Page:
Quality Time: Just sit with me and be. For those who's primary love language is quality time, it doesn't matter the quantity as much as how the time spent together is used. Stay off your phone, and avoid distractions. I think in our digital society, one of the loudest ways to speak this love language is to set down the phones and be present. Ways to do this are, find a good two person game to play, go for a walk, cuddle up on the couch, taking the time to fully listen to your spouse and respond thoughtfully goes a long way. Offer to run errands with your spouse, or cancel your plans and spend a day together where nothing has to get done. Finding ways to give your undivided attention speaks volumes to your spouse.

Physical Touch: I think this is often misunderstood. When most people hear physical touch more often than not, their mind goes to sex. Which, don't get me wrong, sex is important, but it is not just about sex. Physical touch brings a sense of belonging and fosters security within the relationship. When Aaron reaches for my hand whether we are driving or walking through Ralph's together, my heart flutters. Taking the time to touch your spouse cultivates belonging. Here are some ways to show love through physical touch without sexualizing it: put your arm around your spouse while you watch TV in the evenings, when you walk into a room, give your spouse a hug, when you are walking next to your spouse hold their hand, or rubbing your spouses feet.

What if your spouse's love language is at the bottom of your list?

Guess what! My top - physical touch - is Aaron's lowest scoring love language. His top - acts of service, is my lowest scoring love language. Uh-oh, did I just admit that? What happens when your spouse's love language is one you don't fully understand? Are Aaron and I allow in this? Absolutely not. And neither are you and your spouse. It is very unlikely that you and your spouse will have the exact same primary and secondary love languages, so if you are like Aaron and I, you are going to have to be intentional about learning your spouse's love language and learning how to speak it.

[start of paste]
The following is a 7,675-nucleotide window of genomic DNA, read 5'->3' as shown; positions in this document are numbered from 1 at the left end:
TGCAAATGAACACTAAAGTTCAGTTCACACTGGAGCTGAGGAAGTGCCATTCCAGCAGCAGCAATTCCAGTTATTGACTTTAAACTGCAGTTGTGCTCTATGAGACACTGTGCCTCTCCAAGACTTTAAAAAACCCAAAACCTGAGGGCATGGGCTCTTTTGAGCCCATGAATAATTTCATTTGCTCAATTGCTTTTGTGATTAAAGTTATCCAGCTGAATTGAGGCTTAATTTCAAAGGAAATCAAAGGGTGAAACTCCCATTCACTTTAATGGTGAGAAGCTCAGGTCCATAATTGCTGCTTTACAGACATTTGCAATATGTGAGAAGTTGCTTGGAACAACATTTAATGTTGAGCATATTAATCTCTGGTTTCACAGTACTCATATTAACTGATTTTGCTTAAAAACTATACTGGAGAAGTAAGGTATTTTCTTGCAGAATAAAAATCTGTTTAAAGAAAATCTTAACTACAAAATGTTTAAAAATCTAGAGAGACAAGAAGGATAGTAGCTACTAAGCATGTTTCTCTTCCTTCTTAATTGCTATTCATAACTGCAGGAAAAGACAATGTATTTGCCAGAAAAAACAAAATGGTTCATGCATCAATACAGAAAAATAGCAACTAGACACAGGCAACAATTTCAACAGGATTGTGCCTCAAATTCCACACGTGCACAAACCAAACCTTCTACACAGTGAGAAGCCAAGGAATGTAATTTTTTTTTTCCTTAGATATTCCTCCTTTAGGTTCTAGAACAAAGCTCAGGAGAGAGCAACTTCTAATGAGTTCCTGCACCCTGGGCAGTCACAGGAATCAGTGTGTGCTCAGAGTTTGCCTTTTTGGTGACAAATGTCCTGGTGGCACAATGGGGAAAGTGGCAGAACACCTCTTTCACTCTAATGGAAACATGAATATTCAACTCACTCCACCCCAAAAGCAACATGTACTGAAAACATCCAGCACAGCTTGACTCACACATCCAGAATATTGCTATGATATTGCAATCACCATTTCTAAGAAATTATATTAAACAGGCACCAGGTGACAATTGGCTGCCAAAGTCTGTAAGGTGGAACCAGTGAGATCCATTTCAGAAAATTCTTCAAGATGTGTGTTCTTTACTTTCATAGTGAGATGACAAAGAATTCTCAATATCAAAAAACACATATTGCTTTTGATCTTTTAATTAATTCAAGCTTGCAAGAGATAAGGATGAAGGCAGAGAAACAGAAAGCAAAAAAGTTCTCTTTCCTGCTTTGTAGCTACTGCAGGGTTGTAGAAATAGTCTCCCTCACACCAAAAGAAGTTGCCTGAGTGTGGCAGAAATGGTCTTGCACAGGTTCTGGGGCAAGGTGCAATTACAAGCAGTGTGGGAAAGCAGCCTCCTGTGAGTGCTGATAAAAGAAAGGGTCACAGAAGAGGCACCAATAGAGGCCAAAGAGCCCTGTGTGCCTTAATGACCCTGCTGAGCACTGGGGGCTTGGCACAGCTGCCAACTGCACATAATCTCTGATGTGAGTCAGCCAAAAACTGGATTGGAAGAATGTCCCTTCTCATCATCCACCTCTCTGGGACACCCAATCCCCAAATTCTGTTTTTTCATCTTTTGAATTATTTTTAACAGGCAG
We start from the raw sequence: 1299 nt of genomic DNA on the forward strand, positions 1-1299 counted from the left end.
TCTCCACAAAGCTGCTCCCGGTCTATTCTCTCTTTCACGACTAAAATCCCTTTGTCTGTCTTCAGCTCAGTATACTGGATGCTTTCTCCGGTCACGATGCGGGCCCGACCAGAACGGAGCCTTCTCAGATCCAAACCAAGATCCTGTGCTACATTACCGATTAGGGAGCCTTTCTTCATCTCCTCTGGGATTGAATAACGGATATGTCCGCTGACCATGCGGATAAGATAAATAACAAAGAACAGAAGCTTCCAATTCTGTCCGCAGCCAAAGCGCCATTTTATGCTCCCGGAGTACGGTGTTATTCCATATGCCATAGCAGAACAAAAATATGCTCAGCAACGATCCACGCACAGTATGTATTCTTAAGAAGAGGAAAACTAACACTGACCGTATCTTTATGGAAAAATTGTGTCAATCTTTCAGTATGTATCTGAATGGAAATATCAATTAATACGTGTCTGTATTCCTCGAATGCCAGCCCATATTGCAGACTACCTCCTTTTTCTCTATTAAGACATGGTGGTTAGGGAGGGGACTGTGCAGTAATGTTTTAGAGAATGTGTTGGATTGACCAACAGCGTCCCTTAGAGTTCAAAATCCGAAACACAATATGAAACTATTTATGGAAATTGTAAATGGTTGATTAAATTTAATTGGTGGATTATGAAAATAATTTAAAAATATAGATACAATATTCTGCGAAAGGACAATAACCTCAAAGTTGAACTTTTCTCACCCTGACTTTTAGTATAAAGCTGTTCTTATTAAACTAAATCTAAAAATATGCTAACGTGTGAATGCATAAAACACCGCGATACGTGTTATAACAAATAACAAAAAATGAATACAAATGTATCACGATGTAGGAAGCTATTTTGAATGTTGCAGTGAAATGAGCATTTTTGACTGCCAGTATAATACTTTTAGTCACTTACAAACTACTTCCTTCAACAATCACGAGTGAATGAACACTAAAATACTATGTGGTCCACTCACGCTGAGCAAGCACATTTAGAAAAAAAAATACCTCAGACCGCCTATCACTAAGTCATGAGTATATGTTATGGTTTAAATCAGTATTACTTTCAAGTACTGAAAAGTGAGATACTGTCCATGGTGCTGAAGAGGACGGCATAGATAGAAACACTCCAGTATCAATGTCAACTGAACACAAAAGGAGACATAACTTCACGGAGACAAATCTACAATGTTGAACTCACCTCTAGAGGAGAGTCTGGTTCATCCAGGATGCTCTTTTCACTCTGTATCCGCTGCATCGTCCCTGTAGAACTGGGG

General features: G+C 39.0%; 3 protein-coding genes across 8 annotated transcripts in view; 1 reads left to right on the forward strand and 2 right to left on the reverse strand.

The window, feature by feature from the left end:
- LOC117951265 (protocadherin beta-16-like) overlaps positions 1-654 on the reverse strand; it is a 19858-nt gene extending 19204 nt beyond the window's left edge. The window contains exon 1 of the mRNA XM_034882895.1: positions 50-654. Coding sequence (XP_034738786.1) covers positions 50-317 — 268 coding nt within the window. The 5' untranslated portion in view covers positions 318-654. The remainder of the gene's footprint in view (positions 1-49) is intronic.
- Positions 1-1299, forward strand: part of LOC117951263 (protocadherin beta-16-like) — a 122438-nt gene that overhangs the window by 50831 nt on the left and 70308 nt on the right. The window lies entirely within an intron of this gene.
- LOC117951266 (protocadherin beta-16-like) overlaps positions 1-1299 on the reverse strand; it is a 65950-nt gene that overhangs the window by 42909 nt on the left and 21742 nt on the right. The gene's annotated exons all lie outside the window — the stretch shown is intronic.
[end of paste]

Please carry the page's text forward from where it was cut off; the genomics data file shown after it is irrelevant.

I try to be intentional with finding one way each week to speak Aaron's love languages. At first, I felt lost, how do I begin to understand a love language that I don't have as a primary or even secondary love language? Well, to start, I would watch him. I would look for ways he expressed loved and would mimic them back to him. When he took out the trash, I would replace the bag with a clean one. When he would put down his phone and strike up a conversation, I would turn my phone off too.

I didn't expect him to learn my love languages, or start reciprocating back. Instead, I started to study him and what he responded too, just like I did when we were dating. I took the time to learn about him, learn what he responded too. I noticed his least favorite chores are cleaning the toilets, vacuuming and doing laundry. So, I take care of those chores as often as I can. In return, I have found that Aaron has learned how to speak my love languages and actively tries to do so. He rubs my back every single night. I didn't start speaking his love languages with the expectation that he would speak mine back, I did it, because I wanted him to know that I love him and want to meet his needs on a deep level.

I want to encourage you to take the time to figure out what your love languages are and to ask your spouse to do the same. Then without any expectations or strings attached, start speaking their love languages in small ways. I would love to hear how this impacts your relationship!

Please feel free to send me an email: mariah@thesunkissedpeach.com and share with me if this ways helpful or how it has impacted your relationship.

This post is not sponsored by Dr. Gary Chapman or the 5 Love Languages in any way, shape or form. I am passionate about having a healthy and happy marriage and believe that all of us deserve to have an exceptional marriage. For more information about the 5 Love Languages and the resources Dr. Gary Chapman provides, please visit: www.5lovelanguages.com.